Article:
18. Trond, I used my B&W developer as the FD and re-exposed to fluorescent light for 2 minutes, and developed in C-41 Chemistry then. As it turned out, The film did turn out with a blue-black back to it. I thought it was because of insufficient FD, but I will try to rebleach it and see what results I get. Would a C-41 bleach be able to do it, because I didn't use E6 chemistry. Here was my process
    First Developer: Ilfosol 3, 5 minutes 38C
    Re-exposure: 2.5 minutes
    Colour Developer: DigiBase C-41 Kit, 3:15 minutes 38C
    Bleach: DigiBase C-41 Kit: 2 minutes 45C
    Fix: DigiBase C-41 Kit : 2.5 minutes 45C
    If thats any help, I'd like to know whether my future efforts could py off to see an actual, usable image! Thanks
     
  19. I think that 5 minutes in Ilfosol 3 is insufficient.
    The E6 first developer is a rather energetic developer.
    It contains about three times the usual amount of developing agents pr. liter, so I think that using a stock BW developer will require longer develpment times.
    I don't know what dilution you used, but in any case remember that the E6 process specifes 6 minutes development time in continues agitation machines. When developing in a tank with agitation each 30 second, 6.5 minutes is recommended.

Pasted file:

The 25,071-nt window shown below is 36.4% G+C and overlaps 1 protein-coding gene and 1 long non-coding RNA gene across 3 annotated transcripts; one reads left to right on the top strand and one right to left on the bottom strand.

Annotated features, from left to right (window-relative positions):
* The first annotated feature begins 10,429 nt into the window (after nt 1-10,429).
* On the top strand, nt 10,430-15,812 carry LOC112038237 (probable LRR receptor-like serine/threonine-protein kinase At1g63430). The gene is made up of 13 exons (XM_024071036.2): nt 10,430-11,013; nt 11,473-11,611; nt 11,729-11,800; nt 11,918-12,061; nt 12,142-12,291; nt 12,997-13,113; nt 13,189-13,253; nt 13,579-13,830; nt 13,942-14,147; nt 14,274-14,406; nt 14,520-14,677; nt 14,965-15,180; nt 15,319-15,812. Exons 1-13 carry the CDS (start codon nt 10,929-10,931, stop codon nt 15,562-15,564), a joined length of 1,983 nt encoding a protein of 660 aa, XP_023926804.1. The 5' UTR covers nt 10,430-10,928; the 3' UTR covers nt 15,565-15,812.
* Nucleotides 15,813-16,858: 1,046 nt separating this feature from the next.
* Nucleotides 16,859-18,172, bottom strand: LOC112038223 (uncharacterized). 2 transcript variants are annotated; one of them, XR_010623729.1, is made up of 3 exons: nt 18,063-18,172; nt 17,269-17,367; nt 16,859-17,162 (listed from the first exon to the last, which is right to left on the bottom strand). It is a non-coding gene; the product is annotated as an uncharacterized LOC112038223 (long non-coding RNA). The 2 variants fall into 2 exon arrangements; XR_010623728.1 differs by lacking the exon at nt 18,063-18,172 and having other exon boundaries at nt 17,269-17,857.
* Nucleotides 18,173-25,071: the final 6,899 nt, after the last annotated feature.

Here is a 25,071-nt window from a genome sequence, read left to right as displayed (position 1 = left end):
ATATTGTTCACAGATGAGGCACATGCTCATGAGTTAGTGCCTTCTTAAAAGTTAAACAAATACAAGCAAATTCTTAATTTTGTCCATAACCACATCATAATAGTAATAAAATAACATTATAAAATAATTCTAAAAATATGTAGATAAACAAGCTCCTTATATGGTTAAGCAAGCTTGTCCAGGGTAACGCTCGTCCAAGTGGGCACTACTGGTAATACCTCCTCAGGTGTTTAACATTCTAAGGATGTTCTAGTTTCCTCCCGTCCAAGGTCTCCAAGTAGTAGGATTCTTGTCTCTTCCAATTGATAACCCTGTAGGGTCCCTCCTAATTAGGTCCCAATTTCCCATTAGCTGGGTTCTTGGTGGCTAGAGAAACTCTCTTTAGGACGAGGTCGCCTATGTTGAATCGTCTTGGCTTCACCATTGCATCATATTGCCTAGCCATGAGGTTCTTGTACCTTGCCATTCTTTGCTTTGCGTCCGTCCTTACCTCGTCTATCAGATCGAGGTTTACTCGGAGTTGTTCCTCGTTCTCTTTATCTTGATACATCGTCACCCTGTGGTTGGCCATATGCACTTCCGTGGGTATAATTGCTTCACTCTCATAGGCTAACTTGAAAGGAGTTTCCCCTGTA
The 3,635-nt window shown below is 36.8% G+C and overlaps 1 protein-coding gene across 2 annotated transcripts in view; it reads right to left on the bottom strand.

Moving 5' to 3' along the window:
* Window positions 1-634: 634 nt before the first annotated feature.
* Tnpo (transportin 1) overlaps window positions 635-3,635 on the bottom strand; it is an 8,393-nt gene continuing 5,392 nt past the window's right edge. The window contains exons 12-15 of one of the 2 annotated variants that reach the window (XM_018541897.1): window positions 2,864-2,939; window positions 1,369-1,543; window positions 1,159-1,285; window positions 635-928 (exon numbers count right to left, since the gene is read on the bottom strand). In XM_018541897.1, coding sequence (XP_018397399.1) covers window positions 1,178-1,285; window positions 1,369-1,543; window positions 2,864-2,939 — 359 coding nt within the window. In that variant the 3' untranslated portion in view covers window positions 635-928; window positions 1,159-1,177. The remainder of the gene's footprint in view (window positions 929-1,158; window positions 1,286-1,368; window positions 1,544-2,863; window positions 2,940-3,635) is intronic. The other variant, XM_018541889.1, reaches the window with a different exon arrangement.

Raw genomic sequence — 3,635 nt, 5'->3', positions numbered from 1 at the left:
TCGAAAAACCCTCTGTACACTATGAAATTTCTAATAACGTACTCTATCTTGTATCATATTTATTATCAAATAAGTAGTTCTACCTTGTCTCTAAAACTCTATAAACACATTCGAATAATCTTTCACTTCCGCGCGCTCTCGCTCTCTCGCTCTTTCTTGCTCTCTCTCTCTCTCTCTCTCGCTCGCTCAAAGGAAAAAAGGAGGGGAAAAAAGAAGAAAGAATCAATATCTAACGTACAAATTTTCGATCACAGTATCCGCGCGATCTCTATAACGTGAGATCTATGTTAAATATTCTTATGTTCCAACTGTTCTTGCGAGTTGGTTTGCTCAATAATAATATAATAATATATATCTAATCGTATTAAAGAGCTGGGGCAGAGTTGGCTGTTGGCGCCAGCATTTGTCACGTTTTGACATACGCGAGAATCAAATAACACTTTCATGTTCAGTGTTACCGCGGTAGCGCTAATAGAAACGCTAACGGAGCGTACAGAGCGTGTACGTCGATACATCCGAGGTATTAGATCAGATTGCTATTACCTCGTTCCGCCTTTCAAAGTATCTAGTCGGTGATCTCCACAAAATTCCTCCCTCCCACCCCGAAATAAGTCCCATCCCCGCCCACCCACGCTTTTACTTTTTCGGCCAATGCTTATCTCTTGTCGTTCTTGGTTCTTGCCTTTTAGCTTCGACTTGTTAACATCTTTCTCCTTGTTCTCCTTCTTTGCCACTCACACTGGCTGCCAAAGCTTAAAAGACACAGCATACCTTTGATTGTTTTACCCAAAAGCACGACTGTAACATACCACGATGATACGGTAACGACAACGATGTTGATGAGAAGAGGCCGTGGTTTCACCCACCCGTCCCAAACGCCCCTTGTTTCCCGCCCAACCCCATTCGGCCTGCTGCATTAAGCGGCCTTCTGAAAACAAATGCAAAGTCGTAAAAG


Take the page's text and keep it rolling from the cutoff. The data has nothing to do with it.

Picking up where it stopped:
I just developed an e6 film as a positive b&w film.
    Using my own developer based on the recipe for the e6 first developer I used 0.6g phenidone, 30g sodium ascorbate, 30g washing soda, 30g sodium sulfite, 1g KBr and some boric acid to get a pH of 9.8.
    I developed for 6.5 minutes at 38c, stop and wash with water, bleach with potassium permanganate, clearing bath for 4 minutes, re-exposed and developed the rest of the silver with the used first developer for 5 minutes.
    Fix and wash as usual for b&w film.
    The film turned out great.
    The positives has about the same density as a correctly developed negative b&w film. Perfectly scannable, which is what I was looking for.
    Sample image:
    [​IMG]
    Another image:
    [​IMG]
    The images are just cropped a bit and contrast slightly increased. Some spots and dust from the scanning, but this is for proof of concept so It doesn't matter.
     
  20. Sorry, forgot about dilution. Diluted 1:9 to make 5 litres, as stated on bottle. I've bought a fresh, in date roll for testing, So I'll try 6.5 minutes. I haven;t gotten into Mixing my own chemicals from scratch, msinly because I don't know where to get them from, but I would love the B&W reversal process recipes, as I would like to try motion pictures B&Ws...Colour's just not the same :)
     
  21. I still think that 6.5 minutes in Ilfosol 3@28c is too short time.
    Remember that the first developer for E6 is about 3 times as powerful as the D76.
    Ilfosol3 in 1:9 diluton is too weak. It is about 200% as active as D76, and you need another 100%. My guessing is that you will need about 10 minutes @ 38c.
    Developing b&w film as positive is excatly the same process as I used, but with a developer with normal acitivity at normal times.